"It's about fucking time!"

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That’s our reaction to hearing that South Park creators Trey Parker and Matt Stone are writing a Broadway musical. About Mormons. Starring Cheyenne Jackson and his gaymazing thighs. Parker has been very open of his love for Broadway in interviews over the years, singling out Les Misérables as one of his all-time favorites. South Park: Bigger, Longer and Uncut is one of the greatest American musicals of the past decade (topped only by Caroline, or Change in my estimation). And who could forget the rousing musical number “Everyone Has AIDS” from Team America: World Police? The project, with Avenue Q composer Robert Lopez writing the music (rather than former collaborator Marc Shaiman), will bring a new gospel to the Rialto sometime early 2009. Saying Trey Parker and Matt Stone are no strangers to controversy is sort of like saying Jesus Christ is a noteworthy religious figure to many people. Read on as we adjust our magic underwear.
Although the plot and full cast have yet to be disclosed, the tentatively titled Mormon Musical is unlikely to make the Church of Latter-Day Saints particularly happy. This follows on the heels of widespread criticism of the faith after aggressive fund-raising and get-out-the-vote efforts the Church spearheaded on behalf of Proposition 8, the antigay measure that recently passed by a narrow margin in California. For a religion that puts on so many plays (the Mormon church in Cobble Hill seems to be doing one a week, often about cowboys or with titles like The Fabulous Invalid), it sure does seem to get the short end of the stick when it comes to theatrical representation. First Angels In America, then Confessions of a Mormon Boy, now they get the full Parker-Stone treatment. It's enough to make the expulsion from Missouri look like a day at the beach.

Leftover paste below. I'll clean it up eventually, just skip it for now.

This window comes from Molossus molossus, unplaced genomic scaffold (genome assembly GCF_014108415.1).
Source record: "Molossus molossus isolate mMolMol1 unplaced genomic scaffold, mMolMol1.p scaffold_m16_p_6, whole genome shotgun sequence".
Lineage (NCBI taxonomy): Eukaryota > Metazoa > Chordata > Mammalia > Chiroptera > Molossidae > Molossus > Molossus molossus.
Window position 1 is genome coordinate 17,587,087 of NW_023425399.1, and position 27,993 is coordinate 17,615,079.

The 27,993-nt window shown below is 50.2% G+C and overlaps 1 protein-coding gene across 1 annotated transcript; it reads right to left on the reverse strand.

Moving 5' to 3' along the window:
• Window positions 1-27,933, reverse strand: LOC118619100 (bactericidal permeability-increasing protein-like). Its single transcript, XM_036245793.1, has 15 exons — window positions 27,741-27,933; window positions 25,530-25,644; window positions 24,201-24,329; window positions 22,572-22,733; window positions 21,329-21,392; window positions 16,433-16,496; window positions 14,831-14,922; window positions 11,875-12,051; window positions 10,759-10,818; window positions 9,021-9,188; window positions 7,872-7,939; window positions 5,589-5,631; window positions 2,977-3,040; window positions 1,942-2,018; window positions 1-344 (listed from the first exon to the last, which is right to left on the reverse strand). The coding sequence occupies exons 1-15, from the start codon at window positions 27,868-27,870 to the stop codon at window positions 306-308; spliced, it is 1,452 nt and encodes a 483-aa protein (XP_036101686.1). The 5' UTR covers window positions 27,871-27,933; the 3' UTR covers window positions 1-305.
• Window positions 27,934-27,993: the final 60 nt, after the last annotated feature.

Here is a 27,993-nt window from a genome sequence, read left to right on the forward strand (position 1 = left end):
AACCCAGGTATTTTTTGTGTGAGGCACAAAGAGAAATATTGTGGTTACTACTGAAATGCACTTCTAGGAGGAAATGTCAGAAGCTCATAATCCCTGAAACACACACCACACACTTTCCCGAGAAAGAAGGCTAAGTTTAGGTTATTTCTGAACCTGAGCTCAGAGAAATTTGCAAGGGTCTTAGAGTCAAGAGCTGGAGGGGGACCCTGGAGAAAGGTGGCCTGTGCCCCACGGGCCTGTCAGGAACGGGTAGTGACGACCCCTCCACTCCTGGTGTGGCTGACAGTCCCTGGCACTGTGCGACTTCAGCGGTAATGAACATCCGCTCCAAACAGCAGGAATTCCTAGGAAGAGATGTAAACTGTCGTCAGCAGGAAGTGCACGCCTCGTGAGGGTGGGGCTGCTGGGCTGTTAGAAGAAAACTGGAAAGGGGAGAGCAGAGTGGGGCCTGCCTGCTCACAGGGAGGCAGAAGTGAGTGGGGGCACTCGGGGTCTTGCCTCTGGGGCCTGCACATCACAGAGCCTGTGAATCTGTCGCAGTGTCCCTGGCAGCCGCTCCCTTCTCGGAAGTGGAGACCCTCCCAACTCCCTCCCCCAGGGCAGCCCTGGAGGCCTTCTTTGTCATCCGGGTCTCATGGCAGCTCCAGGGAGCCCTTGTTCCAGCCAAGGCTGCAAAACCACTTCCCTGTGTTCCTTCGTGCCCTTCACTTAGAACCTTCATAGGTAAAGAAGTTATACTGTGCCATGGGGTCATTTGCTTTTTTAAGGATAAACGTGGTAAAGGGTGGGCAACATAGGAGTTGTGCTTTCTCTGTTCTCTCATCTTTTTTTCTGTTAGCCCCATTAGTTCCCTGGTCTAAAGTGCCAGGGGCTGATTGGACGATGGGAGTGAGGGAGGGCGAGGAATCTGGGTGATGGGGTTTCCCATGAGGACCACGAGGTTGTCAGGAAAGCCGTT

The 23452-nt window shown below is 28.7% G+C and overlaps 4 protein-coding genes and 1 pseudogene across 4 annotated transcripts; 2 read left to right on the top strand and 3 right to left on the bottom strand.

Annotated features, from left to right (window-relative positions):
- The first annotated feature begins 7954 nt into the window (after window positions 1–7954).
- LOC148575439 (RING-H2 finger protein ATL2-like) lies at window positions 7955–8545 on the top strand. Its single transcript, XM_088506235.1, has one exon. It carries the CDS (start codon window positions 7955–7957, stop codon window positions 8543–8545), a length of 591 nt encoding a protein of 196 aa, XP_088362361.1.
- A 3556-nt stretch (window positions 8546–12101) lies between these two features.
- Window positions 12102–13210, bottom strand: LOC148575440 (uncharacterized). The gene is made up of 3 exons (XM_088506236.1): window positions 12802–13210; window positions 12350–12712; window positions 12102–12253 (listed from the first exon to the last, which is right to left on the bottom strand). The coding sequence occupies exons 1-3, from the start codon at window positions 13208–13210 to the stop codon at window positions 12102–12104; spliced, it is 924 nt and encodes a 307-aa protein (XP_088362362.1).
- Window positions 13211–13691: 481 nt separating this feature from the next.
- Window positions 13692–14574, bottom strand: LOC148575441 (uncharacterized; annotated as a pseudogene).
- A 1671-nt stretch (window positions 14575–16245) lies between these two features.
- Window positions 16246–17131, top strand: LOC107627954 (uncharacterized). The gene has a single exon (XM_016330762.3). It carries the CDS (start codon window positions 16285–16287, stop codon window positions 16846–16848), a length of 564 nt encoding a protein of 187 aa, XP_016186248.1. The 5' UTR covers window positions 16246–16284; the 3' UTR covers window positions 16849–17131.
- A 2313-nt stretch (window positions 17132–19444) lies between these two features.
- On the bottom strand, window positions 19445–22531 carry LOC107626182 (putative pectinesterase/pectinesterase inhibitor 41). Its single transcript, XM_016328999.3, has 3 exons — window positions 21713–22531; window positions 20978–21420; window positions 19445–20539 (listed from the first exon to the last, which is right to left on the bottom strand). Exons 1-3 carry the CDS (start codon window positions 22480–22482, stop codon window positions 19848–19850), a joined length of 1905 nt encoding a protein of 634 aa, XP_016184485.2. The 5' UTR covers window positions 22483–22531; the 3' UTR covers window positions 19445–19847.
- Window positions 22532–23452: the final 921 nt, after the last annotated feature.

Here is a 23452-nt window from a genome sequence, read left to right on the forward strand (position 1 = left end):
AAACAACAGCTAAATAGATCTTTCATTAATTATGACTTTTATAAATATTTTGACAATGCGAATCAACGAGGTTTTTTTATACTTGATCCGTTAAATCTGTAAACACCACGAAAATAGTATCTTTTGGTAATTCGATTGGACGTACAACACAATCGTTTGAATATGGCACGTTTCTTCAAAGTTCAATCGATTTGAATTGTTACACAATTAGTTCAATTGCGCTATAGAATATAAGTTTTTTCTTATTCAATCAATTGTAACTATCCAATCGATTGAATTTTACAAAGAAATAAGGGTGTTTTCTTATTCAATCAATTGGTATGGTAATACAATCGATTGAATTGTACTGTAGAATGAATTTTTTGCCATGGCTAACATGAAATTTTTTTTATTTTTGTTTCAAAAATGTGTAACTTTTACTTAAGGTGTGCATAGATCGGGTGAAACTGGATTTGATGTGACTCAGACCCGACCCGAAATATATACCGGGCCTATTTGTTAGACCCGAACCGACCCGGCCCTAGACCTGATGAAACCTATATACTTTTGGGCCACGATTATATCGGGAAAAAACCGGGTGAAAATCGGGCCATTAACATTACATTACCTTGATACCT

Parker and Stone will join the hallowed ranks of religious satirists of the New York stage. Past seasons have seen a wide variety of orthodoxy-spoofing work, most notably A Very Merry Unauthorized Children's Scientology Pageant, Les Freres Courbusier's delicious skewering of L. Ron Hubbard starring an ensemble of schoolchildren. The same group mounted a semi-ironic Christian fundamentalist Hell House in St. Ann's Warehouse. Saved and Altar Boyz gently tweaked Christian pop-evangelism. And old-timers will remember the brouhaha that erupted over Terrence McNally’s “gay Jesus” play, Corpus Christi, at Manhattan Theatre Club.

Surprisingly, this isn’t Parker and Stone's debut as stage writers. Parker's thesis film, Cannibal! The Musical! (available on Troma DVD), has been adapted for the stage and is performed all over the place—most recently in Atlanta, Georgia.

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